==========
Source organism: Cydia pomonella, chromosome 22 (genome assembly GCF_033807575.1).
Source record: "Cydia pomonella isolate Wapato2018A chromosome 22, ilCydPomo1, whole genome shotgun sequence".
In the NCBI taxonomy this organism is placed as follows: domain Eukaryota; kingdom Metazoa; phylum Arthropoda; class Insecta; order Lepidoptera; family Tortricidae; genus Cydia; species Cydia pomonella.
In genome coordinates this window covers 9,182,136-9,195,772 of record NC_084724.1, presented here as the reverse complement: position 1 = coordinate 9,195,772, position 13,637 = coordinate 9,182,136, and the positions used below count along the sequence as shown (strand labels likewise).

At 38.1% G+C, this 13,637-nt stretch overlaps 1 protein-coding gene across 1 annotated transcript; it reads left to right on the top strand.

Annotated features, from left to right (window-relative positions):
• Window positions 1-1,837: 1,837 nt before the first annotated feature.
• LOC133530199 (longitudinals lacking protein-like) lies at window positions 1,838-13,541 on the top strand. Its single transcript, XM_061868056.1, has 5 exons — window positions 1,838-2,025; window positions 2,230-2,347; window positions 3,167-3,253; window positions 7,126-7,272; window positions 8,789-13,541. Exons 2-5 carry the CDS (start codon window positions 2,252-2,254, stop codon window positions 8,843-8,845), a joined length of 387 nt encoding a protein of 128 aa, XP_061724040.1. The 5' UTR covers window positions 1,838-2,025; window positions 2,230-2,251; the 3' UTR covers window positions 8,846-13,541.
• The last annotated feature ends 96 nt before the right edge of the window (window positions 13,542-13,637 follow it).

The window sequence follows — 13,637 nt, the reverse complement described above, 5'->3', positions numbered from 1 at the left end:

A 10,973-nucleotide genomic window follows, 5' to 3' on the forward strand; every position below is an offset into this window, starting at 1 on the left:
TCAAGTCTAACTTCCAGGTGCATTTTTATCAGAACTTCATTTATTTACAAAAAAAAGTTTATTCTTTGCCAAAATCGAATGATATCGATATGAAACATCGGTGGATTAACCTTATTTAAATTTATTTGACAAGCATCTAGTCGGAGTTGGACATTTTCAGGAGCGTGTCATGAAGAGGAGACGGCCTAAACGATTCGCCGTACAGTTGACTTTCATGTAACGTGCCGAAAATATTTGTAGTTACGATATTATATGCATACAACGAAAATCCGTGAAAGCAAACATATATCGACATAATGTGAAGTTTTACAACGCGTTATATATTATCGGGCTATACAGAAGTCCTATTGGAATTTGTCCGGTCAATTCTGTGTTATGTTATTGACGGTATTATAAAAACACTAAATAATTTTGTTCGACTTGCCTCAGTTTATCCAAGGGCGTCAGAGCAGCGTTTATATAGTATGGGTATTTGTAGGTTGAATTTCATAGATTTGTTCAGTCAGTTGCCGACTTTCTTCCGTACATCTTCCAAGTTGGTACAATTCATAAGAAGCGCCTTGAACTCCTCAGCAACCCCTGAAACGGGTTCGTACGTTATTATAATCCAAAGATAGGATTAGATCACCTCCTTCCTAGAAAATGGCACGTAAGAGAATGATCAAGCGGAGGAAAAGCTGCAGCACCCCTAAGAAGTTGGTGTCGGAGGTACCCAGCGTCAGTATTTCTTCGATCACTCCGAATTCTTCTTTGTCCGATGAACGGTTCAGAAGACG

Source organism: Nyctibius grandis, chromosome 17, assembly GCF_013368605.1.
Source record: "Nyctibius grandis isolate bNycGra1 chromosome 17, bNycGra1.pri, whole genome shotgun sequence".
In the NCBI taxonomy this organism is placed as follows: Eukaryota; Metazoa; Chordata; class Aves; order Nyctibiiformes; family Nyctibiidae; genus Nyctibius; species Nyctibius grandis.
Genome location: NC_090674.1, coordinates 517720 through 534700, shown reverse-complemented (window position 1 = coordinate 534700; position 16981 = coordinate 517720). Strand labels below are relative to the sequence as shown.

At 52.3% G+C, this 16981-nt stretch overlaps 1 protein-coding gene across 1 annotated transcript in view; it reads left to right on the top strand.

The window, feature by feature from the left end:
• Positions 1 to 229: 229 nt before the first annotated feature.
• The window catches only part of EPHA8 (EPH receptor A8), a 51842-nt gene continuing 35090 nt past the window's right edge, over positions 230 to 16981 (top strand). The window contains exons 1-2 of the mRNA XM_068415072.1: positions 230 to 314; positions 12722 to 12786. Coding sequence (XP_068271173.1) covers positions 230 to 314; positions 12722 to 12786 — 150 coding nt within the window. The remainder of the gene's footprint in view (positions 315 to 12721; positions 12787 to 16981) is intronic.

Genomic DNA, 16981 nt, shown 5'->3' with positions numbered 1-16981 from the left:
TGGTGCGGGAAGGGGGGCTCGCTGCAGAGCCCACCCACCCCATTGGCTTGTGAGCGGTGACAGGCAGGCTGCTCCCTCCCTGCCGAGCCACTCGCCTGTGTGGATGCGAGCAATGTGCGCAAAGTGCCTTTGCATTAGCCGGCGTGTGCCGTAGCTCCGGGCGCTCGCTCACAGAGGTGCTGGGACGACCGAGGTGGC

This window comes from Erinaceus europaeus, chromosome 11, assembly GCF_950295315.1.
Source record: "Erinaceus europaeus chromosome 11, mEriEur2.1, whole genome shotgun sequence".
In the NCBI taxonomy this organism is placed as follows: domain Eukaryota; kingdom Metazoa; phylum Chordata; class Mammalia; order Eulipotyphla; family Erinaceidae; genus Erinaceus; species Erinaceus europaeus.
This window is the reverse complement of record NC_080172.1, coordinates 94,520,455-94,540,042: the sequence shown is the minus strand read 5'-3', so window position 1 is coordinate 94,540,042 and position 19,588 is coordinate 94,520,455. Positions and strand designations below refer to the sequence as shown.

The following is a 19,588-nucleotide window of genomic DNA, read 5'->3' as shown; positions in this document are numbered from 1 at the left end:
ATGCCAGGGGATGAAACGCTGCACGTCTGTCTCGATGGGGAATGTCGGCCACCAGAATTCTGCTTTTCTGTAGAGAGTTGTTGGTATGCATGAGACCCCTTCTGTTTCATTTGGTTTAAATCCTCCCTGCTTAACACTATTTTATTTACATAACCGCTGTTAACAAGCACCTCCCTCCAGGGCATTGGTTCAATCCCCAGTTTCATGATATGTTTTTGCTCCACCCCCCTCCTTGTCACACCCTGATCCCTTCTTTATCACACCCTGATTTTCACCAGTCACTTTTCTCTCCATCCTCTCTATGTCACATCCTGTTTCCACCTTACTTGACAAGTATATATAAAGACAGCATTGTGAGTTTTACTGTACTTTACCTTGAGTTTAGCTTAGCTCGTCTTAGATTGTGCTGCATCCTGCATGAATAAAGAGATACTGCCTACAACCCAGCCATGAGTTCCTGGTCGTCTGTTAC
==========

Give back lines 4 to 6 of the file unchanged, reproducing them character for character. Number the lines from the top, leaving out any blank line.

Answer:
In genome coordinates this window covers 9,182,136-9,195,772 of record NC_084724.1, presented here as the reverse complement: position 1 = coordinate 9,195,772, position 13,637 = coordinate 9,182,136, and the positions used below count along the sequence as shown (strand labels likewise).

At 38.1% G+C, this 13,637-nt stretch overlaps 1 protein-coding gene across 1 annotated transcript; it reads left to right on the top strand.

Annotated features, from left to right (window-relative positions):